SBIR Phase II: (IT-B5) Feasibility to run novel voice interface on a low-power microcontroller

Award Information
Agency:
National Science Foundation
Branch
n/a
Amount:
$500,000.00
Award Year:
2008
Program:
SBIR
Phase:
Phase II
Contract:
0822743
Award Id:
84728
Agency Tracking Number:
0711698
Solicitation Year:
n/a
Solicitation Topic Code:
n/a
Solicitation Number:
n/a
Small Business Information
2004 Centennial Dr., Great Falls, MT, 59404
Hubzone Owned:
N
Minority Owned:
N
Woman Owned:
N
Duns:
788665730
Principal Investigator:
Seth Cameron
PhD
(801) 474-0134
seth@cameronsound.com
Business Contact:
Seth Cameron
PhD
(801) 474-0134
seth@cameronsound.com
Research Institution:
n/a
Abstract
This Small Business Innovation Research (SBIR) Phase II research project will implement a miniature information management system that is suitable to the access requirements for visually impaired users. Current information technologies for the visually impaired are slow and difficult to operate while holding a white cane or guide dog. Visually impaired people will benefit greatly from a hands-free/eyes-free information system that is much faster to operate and easier to access. The project will develop a voice-operated personal digital assistant (PDA), called Vivian, which performs 10 times faster than Braille PDAs. The outcome of the Phase I study demonstrated the feasibility of real-time speech processing algorithms on integrated microcontrollers without hardware floating-point arithmetic. The outcome of this Phase II project is anticipated to result in a wearable device similar to a state of the art media player with 10X faster processing and 10X smaller in size. With more than 160 million visually impaired people worldwide, 10 million in the US alone, the proposed research is a critical step towards a device that will address their mobile information management needs significantly better than current alternatives. Moreover, this device should impact mobile information management for sighted people. The results of usability trials with sighted users speaking multiple languages conducted during the Phase I project, indicate that the outcomes of a powerful and fast alternative human computer interface to graphical user interfaces for sighted and visually impaired users. Additionally, this voice technology is suitable for integration into mobile appliances such as mobile phones for which over 300 million were sold in 2007.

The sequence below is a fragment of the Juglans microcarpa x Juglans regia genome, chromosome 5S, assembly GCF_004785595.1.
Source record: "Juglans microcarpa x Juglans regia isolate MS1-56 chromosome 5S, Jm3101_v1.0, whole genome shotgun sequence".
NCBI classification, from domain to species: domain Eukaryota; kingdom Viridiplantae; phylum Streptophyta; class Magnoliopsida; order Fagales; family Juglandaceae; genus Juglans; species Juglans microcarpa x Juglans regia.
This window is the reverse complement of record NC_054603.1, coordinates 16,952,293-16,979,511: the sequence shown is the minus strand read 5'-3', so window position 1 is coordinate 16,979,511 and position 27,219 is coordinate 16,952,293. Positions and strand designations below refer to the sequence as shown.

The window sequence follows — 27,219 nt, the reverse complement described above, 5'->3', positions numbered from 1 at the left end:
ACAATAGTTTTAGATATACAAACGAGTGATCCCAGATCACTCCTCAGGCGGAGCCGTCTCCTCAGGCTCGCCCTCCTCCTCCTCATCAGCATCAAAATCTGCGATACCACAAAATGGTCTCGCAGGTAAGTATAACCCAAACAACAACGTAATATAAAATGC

* information listed above is at the time of submission.

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